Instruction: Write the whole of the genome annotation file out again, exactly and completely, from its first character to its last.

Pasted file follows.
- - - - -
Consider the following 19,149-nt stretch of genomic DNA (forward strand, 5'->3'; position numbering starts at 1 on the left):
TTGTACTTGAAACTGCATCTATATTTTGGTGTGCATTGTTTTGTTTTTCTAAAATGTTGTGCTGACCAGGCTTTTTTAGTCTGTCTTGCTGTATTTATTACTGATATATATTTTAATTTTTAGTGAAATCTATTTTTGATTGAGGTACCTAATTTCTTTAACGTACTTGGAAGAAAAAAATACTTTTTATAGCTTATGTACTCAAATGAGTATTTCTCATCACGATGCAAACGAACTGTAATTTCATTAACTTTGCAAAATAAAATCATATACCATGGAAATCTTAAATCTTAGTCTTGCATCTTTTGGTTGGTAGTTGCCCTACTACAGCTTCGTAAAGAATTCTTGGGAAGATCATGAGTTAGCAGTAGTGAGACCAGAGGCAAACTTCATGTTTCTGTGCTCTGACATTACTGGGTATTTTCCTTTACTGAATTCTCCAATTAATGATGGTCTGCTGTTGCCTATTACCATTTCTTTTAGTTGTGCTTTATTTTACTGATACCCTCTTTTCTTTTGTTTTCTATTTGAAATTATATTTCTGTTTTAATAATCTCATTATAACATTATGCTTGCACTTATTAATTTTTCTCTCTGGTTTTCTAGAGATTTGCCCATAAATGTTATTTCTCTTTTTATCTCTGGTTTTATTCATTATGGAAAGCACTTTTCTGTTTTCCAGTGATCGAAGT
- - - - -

Consider the following 19,149-nt stretch of genomic DNA (forward strand, 5'->3'; position numbering starts at 1 on the left):
TTGTACTTGAAACTGCATCTATATTTTGGTGTGCATTGTTTTGTTTTTCTAAAATGTTGTGCTGACCAGGCTTTTTTAGTCTGTCTTGCTGTATTTATTACTGATATATATTTTAATTTTTAGTGAAATCTATTTTTGATTGAGGTACCTAATTTCTTTAACGTACTTGGAAGAAAAAAATACTTTTTATAGCTTATGTACTCAAATGAGTATTTCTCATCACGATGCAAACGAACTGTAATTTCATTAACTTTGCAAAATAAAATCATATACCATGGAAATCTTAAATCTTAGTCTTGCATCTTTTGGTTGGTAGTTGCCCTACTACAGCTTCGTAAAGAATTCTTGGGAAGATCATGAGTTAGCAGTAGTGAGACCAGAGGCAAACTTCATGTTTCTGTGCTCTGACATTACTGGGTATTTTCCTTTACTGAATTCTCCAATTAATGATGGTCTGCTGTTGCCTATTACCATTTCTTTTAGTTGTGCTTTATTTTACTGATACCCTCTTTTCTTTTGTTTTCTATTTGAAATTATATTTCTGTTTTAATAATCTCATTATAACATTATGCTTGCACTTATTAATTTTTCTCTCTGGTTTTCTAGAGATTTGCCCATAAATGTTATTTCTCTTTTTATCTCTGGTTTTATTCATTATGGAAAGCACTTTTCTGTTTTCCAGTGATCGAAGT